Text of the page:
Finally-- and I've never heard of this being done before, but-- why not ask for some help with this as you're negotiating your terms of call? Usually (and hopefully), churches are willing to devote some funds toward a “book budget” or something like that to provide academic resources for your ministry. Why shouldn't an appropriate level of dress be considered an important “resource” for ministry-- especially if there will be expectations, real or perceived, for how you will dress? Ask them for some seed-money to get your wardrobe jump-started. You might even agree to take this in lieu of a full book budget for the first year or two, since you will have collected a healthy library during seminary. (What? You mean you haven't been building your library while in seminary? More on this later, also!)


Megan said...

Okay, Ed, how in the world do you manage to get your shirts pressed and starched? Does Marci do it? If so, I need to come over for some motivation because ironing anything is at the very bottom of my things I have to do/tolerate doing heap.

I took a whole pile of Craig's shirts to the cleaners last month (first time in 8 years of marriage) and thought I could easily become addicted to that if we had it in our budget (we don't).

Just one of my many deficiencies...

Ed said...

Marcie hates doing it, and with two kids she doesn't have the time to, either. We finally decided that this was a necessary and legitimate expense for us, and budgeted enough to get my shirts to the Dry Cleaners. We've found that, if you're dilligent about watching for them, you can save a few dollars with coupons that are pretty regularly available. It costs us about $25-$30 a month, but since it saves us several hours of work, that's just a decent wage.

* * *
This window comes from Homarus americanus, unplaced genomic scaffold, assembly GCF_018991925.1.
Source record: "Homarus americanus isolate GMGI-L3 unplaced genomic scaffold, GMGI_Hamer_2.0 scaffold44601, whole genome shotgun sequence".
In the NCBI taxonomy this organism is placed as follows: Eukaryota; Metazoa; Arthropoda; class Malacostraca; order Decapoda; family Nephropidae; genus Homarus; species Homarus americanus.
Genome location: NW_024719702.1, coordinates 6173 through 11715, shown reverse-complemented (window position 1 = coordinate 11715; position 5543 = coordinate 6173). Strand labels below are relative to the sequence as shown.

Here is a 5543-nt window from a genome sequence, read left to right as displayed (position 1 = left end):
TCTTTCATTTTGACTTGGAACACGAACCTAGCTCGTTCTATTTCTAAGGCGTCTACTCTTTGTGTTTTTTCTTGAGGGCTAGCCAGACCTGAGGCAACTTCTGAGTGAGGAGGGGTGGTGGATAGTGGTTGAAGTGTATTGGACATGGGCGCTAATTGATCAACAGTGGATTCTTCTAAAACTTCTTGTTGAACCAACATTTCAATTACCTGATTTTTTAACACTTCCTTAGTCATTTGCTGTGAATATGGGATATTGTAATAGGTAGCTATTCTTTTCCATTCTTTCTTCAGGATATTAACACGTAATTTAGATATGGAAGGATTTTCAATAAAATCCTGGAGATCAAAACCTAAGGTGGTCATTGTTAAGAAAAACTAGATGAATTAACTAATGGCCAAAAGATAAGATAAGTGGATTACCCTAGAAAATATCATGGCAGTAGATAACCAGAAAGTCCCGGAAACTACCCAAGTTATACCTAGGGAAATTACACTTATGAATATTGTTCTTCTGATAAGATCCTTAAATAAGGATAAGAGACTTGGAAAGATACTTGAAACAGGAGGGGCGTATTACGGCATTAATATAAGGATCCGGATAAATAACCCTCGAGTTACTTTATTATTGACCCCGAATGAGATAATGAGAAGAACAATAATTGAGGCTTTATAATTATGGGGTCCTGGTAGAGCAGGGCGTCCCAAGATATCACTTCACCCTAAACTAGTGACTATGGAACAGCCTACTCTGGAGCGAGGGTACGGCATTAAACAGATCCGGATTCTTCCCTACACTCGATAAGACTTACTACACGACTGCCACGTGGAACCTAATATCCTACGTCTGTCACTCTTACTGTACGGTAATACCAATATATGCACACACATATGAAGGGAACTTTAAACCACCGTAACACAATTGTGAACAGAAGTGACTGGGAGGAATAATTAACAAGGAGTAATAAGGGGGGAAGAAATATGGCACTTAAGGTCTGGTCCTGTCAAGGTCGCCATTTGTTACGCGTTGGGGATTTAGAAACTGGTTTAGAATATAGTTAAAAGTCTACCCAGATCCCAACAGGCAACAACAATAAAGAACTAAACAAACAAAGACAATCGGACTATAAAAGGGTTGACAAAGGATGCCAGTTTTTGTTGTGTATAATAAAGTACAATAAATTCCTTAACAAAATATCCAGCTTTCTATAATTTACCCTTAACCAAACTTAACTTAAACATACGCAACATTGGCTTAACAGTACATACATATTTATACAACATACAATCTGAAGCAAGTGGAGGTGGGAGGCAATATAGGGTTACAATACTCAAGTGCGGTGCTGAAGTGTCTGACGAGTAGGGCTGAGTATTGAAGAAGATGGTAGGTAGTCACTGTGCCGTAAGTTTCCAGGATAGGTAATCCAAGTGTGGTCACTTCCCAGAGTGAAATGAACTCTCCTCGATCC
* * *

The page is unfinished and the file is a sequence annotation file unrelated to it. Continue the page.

I'm not sure we'll always be able to afford this, but I think this question/issue fits into the same category as the more general wardrobe idea: if there are going to be expectations, there should be a reciprocal provision for them. If we are expected to wear pressed shirts, we should get paid enough that we can have our shirts pressed.

Adam Tisdale said...


I appreciate the post...not something I thought about a lot, but I usually dressed (and do now) business casual (ie. slacks and a polo or button down). A suit when I preached. That's not really the point.

Being on a budget. I bought my first two suits from Scholar Shop (across from the Galleria in St. Louis). Scholar Shop is a very nice Thrift Shop. One suit was a perfect fit and the other needed a little tailoring. Finally, my most recent and nicest suit was given to me as a graduation gift.

Those suits must have worked cause I will be ordained in the PCA next week. I suppose it could be something else, but it's probably the suits!

Ed said...

Adam, thanks for checking in. I forgot about the Scholar Shop; what a great opportunity! CTS students have a great resource there. I'm sure there are good thrift/resale/consignment stores in most seminary towns, and they (along with seminary "free stores") do represent a good source for clothes, especially for students of fairly common sizes. (Alas, I have had precious little success in these types of places.)

Congratulations on ordination! I wish I could be there. I'm sure it was more than the suits...

We miss y'all here in the Gulf.

Anonymous said...

I'm not sure I understand what you're saying there. I really hope you're not advocating the idea that Seminarians and pulpit-people have to wear that odd looking western monkey garb. I couldn't imagine going to class EVERY day (I could stop the sentence there) wearing a useless cloth around my neck that does nothing more than increase the probability of my death at the hand of a paper shredder. That is by FAR the oddest western cultural nugget I've seen in my entire life. The most appropriate western attire I've seen is the concept of blue-jeans and a plain shirt [keyword: plain]. Simple, to the point, humble, and pragmatic. When the Master's Seminary recants of their position requiring seminary students to wear nooses, I'll be the first to bang down the doors.

Summary: Don't impose your culture on me. Worst, don't use your culture to keep me away from getting closer to the Lord (who would never be caught RISEN with a tie on).